Such was the background to the cascading collapse of stock prices on Oct. 19, 1987. On the day itself, the Dow Jones Industrial Average dropped 9% in the first 90 minutes of trading. Ms. Henriques argues that index arbitrageurs, instead of buying S&P 500 futures, “held back, waiting for even lower prices in Chicago. And by not buying, of course, they helped guarantee that prices in Chicago would continue to fall.” After a brief rally, the Dow “sank under wave after wave of sell orders from all kinds of professional investors.” By mid-afternoon, “the market was falling into history.”
After the crash, commissions were formed to examine the causes of the meltdown and offer recommendations. Ms. Henriques cites approvingly the Brady Commission Report, which emphasized the role played by the financial instruments and trading techniques she has described. The commission called for increased margin requirements, on the theory that, if investors had been required to put up more of their own money for securities or future contracts, the market would have been less volatile. It also called for putting financial markets under the scrutiny of a single regulator.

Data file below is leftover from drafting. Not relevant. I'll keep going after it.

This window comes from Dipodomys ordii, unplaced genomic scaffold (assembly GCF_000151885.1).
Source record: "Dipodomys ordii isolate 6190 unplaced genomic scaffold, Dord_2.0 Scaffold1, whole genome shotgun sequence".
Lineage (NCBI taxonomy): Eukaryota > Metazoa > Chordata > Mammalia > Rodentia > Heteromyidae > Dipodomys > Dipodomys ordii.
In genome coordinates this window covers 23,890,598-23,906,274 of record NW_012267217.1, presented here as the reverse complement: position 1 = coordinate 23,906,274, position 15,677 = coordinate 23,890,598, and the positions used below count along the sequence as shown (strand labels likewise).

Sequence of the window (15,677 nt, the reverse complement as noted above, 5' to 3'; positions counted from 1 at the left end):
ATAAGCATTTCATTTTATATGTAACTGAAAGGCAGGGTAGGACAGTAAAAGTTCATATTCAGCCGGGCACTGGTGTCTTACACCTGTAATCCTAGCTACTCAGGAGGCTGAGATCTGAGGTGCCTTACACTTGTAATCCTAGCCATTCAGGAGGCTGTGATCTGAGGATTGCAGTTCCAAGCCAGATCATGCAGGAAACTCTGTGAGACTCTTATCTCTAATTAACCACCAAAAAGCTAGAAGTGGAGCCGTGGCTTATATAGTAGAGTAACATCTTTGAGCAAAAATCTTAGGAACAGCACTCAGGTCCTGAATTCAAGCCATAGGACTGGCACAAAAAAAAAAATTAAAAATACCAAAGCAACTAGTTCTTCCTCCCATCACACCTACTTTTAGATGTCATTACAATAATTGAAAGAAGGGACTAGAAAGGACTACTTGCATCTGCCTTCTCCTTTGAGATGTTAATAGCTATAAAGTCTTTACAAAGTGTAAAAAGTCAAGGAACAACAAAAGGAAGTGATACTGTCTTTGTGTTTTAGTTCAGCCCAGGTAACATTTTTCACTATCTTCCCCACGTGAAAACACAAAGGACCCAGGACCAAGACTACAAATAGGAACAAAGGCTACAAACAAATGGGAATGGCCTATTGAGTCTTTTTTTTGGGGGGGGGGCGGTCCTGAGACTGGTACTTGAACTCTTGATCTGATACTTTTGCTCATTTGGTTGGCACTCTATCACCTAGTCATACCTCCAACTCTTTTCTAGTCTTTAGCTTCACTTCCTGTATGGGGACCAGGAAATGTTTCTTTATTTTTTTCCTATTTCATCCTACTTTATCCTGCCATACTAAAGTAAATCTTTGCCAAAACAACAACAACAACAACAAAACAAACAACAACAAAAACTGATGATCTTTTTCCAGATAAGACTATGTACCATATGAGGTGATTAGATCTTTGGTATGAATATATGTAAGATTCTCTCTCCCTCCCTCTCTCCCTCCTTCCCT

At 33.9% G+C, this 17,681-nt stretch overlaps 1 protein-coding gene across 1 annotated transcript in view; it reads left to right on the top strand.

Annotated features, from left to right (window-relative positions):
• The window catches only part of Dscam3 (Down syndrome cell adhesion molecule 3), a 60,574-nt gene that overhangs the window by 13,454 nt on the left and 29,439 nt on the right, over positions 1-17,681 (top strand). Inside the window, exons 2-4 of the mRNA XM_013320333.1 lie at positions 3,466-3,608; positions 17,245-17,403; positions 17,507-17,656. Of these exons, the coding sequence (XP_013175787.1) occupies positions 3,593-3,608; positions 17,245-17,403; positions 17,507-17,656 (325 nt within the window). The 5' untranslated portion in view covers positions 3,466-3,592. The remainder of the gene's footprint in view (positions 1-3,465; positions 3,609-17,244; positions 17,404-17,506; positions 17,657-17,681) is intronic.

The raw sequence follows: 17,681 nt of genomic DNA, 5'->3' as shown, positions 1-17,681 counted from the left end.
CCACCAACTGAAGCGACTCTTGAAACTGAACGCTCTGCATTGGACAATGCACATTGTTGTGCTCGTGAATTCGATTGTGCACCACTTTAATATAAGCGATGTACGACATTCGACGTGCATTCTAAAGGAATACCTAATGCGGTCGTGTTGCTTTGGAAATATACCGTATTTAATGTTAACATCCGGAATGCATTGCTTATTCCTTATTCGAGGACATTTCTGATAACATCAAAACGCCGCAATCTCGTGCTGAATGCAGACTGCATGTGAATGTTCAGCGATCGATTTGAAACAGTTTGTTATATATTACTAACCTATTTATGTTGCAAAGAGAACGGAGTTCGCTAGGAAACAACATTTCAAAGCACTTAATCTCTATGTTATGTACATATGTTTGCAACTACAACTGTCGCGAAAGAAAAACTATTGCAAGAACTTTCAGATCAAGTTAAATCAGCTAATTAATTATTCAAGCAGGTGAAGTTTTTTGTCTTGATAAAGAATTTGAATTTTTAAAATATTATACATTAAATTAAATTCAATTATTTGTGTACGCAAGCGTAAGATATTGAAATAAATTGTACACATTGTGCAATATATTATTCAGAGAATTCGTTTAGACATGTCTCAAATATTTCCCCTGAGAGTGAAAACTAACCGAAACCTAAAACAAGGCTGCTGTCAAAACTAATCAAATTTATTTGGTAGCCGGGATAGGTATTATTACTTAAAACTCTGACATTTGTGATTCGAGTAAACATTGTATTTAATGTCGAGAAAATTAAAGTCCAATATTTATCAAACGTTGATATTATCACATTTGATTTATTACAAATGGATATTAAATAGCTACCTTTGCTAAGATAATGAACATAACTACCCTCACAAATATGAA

But the Brady Report should not be taken as holy writ. A Chicago Mercantile Exchange study, for example, concluded that the futures market was a net absorber of selling pressure and that increased margin requirements would have restricted buying and made the decline even worse. A single regulator, it was noted, might also limit financial innovation and the development of helpful hedging techniques.
Ms. Henriques dismisses the idea that there were rational causes—as opposed to structural or technical ones—for a dramatic revision of valuation levels on Black Monday. But such causes are worth considering. The market had rallied sharply during the preceding five years: Valuations were stretched. Price-earnings multiples were over 20 at the same time that interest rates were unusually high, having just risen to over 10%. In addition, Congress had threatened to impose a “merger tax” that would have made merger activity prohibitively expensive and could well have ended the merger boom that had inflated stock prices. What is more, James Baker, the Treasury secretary, had recently threatened to encourage a further fall in the price of the dollar, increasing risks for foreign investors and frightening domestic investors as well.
To be sure, portfolio-insurance trades magnified the decline on Black Monday. But markets all over the world declined just as sharply as the U.S. market, and they didn’t have similar futures markets. Moreover, markets remained below their 1987 summer peak for the next two years. It is unsupportable to claim that the institutional structure of the U.S. market and a lack of unified regulation were responsible for the crash.
Mr. Malkiel is the author of “A Random Walk Down Wall Street.”Appeared in the September 19, 2017, print edition of The Wall Street Journal as ‘Anatomy Of a Crash.’
©2017 The Wall Street Journal